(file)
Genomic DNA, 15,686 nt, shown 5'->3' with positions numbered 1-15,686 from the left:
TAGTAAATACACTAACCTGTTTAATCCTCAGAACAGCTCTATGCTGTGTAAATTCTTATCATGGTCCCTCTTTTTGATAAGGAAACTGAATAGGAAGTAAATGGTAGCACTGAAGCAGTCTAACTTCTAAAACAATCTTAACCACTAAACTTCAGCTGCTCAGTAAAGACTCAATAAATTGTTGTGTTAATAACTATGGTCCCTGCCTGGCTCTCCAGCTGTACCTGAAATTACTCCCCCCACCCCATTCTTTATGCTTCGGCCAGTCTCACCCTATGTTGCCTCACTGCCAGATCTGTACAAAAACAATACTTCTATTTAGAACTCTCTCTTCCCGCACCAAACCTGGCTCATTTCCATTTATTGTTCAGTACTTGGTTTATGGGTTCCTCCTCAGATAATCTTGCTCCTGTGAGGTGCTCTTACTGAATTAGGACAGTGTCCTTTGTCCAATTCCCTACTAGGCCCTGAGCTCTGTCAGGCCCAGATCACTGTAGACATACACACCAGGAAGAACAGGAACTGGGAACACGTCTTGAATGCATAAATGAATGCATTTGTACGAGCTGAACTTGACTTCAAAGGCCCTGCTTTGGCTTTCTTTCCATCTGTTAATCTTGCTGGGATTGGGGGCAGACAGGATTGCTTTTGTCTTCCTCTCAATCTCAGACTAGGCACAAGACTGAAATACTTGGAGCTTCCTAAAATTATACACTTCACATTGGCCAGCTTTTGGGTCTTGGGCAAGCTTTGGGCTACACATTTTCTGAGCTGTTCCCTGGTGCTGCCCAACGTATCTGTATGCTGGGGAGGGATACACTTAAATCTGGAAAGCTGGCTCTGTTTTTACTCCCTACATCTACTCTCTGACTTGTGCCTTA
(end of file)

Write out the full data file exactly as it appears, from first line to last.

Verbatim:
Genomic DNA, 15,686 nt, shown 5'->3' with positions numbered 1-15,686 from the left:
TAGTAAATACACTAACCTGTTTAATCCTCAGAACAGCTCTATGCTGTGTAAATTCTTATCATGGTCCCTCTTTTTGATAAGGAAACTGAATAGGAAGTAAATGGTAGCACTGAAGCAGTCTAACTTCTAAAACAATCTTAACCACTAAACTTCAGCTGCTCAGTAAAGACTCAATAAATTGTTGTGTTAATAACTATGGTCCCTGCCTGGCTCTCCAGCTGTACCTGAAATTACTCCCCCCACCCCATTCTTTATGCTTCGGCCAGTCTCACCCTATGTTGCCTCACTGCCAGATCTGTACAAAAACAATACTTCTATTTAGAACTCTCTCTTCCCGCACCAAACCTGGCTCATTTCCATTTATTGTTCAGTACTTGGTTTATGGGTTCCTCCTCAGATAATCTTGCTCCTGTGAGGTGCTCTTACTGAATTAGGACAGTGTCCTTTGTCCAATTCCCTACTAGGCCCTGAGCTCTGTCAGGCCCAGATCACTGTAGACATACACACCAGGAAGAACAGGAACTGGGAACACGTCTTGAATGCATAAATGAATGCATTTGTACGAGCTGAACTTGACTTCAAAGGCCCTGCTTTGGCTTTCTTTCCATCTGTTAATCTTGCTGGGATTGGGGGCAGACAGGATTGCTTTTGTCTTCCTCTCAATCTCAGACTAGGCACAAGACTGAAATACTTGGAGCTTCCTAAAATTATACACTTCACATTGGCCAGCTTTTGGGTCTTGGGCAAGCTTTGGGCTACACATTTTCTGAGCTGTTCCCTGGTGCTGCCCAACGTATCTGTATGCTGGGGAGGGATACACTTAAATCTGGAAAGCTGGCTCTGTTTTTACTCCCTACATCTACTCTCTGACTTGTGCCTTA